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Shelf Care at The Blue Bench: September's Reading List

Welcome to the Shelf Care reading list by The Blue Bench! Every month, we curate a reading list of books showcasing powerful voices and talented storytelling. These books delve into topics related to sexual assault, identity, trauma, healing, hope, community, and resilience.

The books highlighted in this month’s list are b Latinx-identified authors in recognition of Latinx Heritage Month.  

[TW/CW: These books may contain topics related to sexual assault, domestic violence, drug use, racism, violence, eating disorders, school violence, cyberbullying, and other topics that may be triggering]

We are adding a special book every month, a banned book of the month. Books depicting sexual violence often get placed on banned book lists. We believe that silencing authors who’ve written about sexual violence perpetuates stigmas around the issue.


A Cup of Water Under My Bed

By Daisy Hernandez

In this book, Daisy Hernandez writes about growing up as a woman in a Cuban-Colombian immigrant home. She writes about her identity, the cultures that she was raised in, and how they reflect both an American culture and a Latino one. The duality of belonging to both cultures drives her narrative and how she views the world. This coming-of-age memoir highlights this duality, as well as what it is like to grow up queer and Latinx.

Daisy Hernandez is a journalist and author. She has published several fiction and nonfiction books, and has written for The New York Times and The Atlantic.


The Prince of Los Cocuyos: A Miami Childhood

By Richard Blanco

This memoir is a coming-of-age story of a the child of Cuban immigrants as he grapples with learning his place in America, and coming to terms with his sexuality. Blanco uses his art as a writer to question his cultural identity, and to find the courage to come out. Lyrical yet funny, this memoir is about discovery of Blanco’s authentic self, and a finding a deeper understanding of what it means to be American.

Richard Blanco is an American poet, public speaker, author, and civil engineer. He was a the first openly gay Latino U.S. inaugural poet.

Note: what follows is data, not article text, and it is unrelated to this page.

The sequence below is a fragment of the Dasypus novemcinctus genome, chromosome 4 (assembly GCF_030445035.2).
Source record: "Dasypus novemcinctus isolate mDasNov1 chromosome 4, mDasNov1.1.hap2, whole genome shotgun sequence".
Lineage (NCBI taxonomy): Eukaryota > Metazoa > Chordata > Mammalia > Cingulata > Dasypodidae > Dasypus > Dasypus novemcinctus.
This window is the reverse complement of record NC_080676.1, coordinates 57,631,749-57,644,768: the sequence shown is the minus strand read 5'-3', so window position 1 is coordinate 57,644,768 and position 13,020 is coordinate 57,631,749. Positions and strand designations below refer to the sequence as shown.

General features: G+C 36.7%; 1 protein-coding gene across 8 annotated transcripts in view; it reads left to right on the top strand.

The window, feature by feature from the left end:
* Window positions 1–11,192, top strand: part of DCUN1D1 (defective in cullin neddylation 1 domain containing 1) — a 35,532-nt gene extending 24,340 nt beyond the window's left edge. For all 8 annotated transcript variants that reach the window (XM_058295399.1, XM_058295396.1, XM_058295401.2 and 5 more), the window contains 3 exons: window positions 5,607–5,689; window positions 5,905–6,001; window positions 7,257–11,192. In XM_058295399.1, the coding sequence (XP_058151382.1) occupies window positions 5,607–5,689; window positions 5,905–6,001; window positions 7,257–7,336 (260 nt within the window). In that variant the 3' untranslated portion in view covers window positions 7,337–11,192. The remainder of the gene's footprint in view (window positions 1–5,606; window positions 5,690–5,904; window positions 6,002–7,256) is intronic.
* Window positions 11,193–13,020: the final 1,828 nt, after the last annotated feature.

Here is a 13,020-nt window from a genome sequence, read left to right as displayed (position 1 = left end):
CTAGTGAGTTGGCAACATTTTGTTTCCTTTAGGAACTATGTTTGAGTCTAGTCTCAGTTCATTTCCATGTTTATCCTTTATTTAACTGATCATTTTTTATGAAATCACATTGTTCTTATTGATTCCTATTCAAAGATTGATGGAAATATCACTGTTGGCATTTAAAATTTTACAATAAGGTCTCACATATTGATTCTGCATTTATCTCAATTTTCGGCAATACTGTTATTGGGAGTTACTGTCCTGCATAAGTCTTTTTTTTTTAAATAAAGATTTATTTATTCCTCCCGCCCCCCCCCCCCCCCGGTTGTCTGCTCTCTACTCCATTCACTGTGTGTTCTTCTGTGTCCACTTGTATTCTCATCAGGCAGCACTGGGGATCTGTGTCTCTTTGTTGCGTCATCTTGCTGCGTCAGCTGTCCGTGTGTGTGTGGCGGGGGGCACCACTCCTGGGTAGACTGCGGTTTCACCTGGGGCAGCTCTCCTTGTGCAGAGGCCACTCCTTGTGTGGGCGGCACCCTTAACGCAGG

Native Country of the Heart: A Memoir

By Cherríe L. Moraga

This memoir is a mother-daughter story, of Elvira and her daughter Cherrie, and how their lives are woven together. Elvira was hired out as a laborer in California as a child, and left to work as a cigarette girl in the late 1920s in California. Cherríe, her daughter, is a brilliant queer Latina feminist. Cherríe documents her mother’s journey through life and in turn discovers her own gender-queer body and Lesbian identity. She writes about the loss of connection to her culture she feels as her mother battles Alzheimer’s. This book is poetically written and reckons with white American history and intergenerational trauma.

Cherríe L. Moraga is a Chicana writer, activist, poet, essayist, and playwright. She currently is part of the faculty at University of California, Santa Barbara. She also is a founder of the group La Red Chicana Indigena, which advocates for Indigenous rights as well as education equality.


The Poet X

By Elizabeth Acevedo

This book is centers around the protagonist Xiomara Batista, a young teen growing up in Harlem. She feels unheard and at the same time, unable to hide—especially as she grows into a mature body. She has plenty to say, and writes about all of her frustrations. Though Xiomara’s mother wants her to stick close to the church’s values, Xiomara is drawn to expressing herself through the art of slam poetry.

Elizabeth Acevedo is an Afro-Dominican poet, author, and performer. This September, she was named the Young People’s Poet Laureate by the Poetry Foundation. She is the author of several young adult novels.


Borderlands/La Frontera: The New Mestiza

By Gloria E. Anzaldúa

Written in a lyrical mixture of both Spanish and English, this book explores the lives of those living between cultures and languages through a poetic lens. As she walks through her own heritage, she also describes the condition of Chicanos living in Anglo culture, women in Hispanic culture, and lesbians in a straight world. From family memories, to the Aztec religion, to the plight of undocumented migrant workers, this poetic work describes the culture from many angles.

Gloria E. Anzaldúa was a scholar, feminist theorist, and queer theorist. A majority of her work theorizes about the marginal, in-between, and mixed cultures that exist along borders.


BANNED BOOK OF THE MONTH

The House on Mango Street

By Sandra Cisneros

The House on Mango Street is a coming-of-age novel telling the story of Esperanza Cordero, a 12-year old Chicana girl growing up in a Hispanic neighborhood of Chicago. The book follows one year of her life as she enters adulthood as she starts to recognize the realities of being a young woman in a poor and patriarchal community. Commonly banned for discussing class, race, sexual assault and harassment, identity, and gender, this book is often recognized as a classic in Chicano literature.

Sandra Cisneros is an American author, best known for writing about her own experiences with cultural hybridity and economic inequality.

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